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Hootsuite Bringing Voice Integration To Social Customer Service

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Hootsuite’s social management platform is about to add a powerful tool for businesses that use social media for customer service: the telephone.

By the end of the year, Hootsuite plans to give businesses the ability to offer customers complaining on social media, the chance to call customer service directly about the issue.

And, as anyone who has been caught in customer service hell will appreciate, the call center will be provided with the original complaint, saving the consumer from having to repeat it.

Bringing telephone access to Hootsuite is being made possible by the company’s acquisition of startup Zeetl, which Hootsuite announced today along with a $60 million round of venture capital funding.

Hootsuite CEO Ryan Holmes said the new funds — the company has now raised $250 million total and has a value of about $1 billion according to a Re/code source — will allow it to continue service its 10 million users, including 1,600 enterprise customers. It’s also obviously using the cash to acquire companies to help it add features to its dashboard. Earlier this month, it bought Brightkit and rolled up its social campaign creation features into its enterprise offerings.

Hootsuite is testing the Zeetl phone integration internally and with a few customers now and will launch a wider test in the next several weeks, the New York Times reported.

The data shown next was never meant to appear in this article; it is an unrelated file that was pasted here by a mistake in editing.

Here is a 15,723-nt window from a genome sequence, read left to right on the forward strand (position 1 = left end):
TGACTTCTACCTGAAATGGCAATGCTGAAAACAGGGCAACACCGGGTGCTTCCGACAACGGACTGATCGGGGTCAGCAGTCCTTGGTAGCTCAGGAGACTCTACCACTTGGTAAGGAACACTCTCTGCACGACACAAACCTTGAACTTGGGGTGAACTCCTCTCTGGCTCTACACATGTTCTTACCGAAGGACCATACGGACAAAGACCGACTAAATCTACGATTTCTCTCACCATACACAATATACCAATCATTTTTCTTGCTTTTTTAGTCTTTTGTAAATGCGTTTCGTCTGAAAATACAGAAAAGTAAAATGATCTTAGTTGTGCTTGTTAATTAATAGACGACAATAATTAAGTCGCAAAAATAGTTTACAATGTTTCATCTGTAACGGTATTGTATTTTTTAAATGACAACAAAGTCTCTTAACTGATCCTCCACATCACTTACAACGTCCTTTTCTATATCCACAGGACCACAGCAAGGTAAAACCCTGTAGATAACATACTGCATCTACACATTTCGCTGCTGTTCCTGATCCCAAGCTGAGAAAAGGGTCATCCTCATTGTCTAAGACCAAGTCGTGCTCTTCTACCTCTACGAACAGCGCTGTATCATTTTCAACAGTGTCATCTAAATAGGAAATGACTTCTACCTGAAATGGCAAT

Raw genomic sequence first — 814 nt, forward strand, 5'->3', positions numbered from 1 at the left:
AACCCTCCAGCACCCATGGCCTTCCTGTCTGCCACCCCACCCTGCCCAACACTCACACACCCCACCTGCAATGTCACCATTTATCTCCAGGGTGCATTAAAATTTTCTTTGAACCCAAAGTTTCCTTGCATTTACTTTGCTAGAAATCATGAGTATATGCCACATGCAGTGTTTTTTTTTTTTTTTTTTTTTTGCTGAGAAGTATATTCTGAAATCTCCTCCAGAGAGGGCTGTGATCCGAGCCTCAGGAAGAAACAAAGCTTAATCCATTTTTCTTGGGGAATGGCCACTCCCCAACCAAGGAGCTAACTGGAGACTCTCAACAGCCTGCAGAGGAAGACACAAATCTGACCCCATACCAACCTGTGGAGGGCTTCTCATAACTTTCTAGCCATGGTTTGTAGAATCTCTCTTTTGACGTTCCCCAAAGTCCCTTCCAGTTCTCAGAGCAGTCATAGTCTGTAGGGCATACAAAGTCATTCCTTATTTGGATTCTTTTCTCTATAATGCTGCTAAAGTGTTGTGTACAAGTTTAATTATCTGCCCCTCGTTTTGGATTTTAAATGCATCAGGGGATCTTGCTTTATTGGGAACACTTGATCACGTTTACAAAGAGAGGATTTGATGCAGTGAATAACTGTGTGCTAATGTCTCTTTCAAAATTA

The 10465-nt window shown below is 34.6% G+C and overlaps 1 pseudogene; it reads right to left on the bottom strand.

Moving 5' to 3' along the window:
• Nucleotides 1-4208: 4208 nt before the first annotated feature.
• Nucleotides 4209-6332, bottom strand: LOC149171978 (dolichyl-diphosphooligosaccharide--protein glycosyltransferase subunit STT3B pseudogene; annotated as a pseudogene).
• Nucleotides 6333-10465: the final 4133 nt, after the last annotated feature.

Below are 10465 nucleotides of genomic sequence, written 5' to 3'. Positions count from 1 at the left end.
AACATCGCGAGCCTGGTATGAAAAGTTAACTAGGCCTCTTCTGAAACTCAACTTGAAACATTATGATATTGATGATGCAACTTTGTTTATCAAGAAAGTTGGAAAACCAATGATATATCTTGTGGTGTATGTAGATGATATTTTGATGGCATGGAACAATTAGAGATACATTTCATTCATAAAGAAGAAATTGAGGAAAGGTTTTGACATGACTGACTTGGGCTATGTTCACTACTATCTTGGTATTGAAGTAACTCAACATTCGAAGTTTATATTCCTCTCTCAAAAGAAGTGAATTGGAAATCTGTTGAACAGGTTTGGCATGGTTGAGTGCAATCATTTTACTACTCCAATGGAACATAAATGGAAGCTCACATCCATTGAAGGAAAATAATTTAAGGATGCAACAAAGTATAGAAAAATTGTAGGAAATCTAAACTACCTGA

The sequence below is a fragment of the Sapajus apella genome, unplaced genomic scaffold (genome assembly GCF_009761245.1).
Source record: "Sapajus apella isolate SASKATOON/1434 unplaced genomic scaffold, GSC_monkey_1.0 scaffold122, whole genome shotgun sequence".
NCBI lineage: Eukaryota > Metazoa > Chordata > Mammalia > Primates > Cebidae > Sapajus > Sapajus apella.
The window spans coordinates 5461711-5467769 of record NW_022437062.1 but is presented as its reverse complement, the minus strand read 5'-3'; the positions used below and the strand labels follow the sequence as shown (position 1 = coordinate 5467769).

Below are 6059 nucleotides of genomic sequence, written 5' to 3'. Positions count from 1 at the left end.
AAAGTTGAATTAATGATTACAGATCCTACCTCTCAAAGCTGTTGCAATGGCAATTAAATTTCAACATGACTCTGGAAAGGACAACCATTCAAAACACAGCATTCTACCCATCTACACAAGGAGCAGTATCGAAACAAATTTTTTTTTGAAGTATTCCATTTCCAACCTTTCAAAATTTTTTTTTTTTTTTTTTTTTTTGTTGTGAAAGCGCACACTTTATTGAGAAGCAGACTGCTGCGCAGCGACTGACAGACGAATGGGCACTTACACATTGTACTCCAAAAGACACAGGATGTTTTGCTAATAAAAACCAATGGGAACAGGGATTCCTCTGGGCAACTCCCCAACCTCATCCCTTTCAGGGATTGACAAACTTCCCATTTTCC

The process sounds slick, and should be very useful when customer service complaints are specific or complicated enough to take offline. Here’s how it works:

  1.  A riled-up customer complains — that an airline lost his suitcase, let’s say — on Facebook or Twitter.
  2.  The airline’s social media team, replies with a link publicly (see example below).
  3.  Anyone can click on the link, but the only the complainer can access the page where a local support number or Skype ID is provided.
  4. When the customer calls or Skypes, he is relayed to the company’s customer service center, which has access to the original post.

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Some opinions expressed in this article may be those of a guest author and not necessarily Marketing Land. Staff authors are listed here.


(Some images used under license from Shutterstock.com.)

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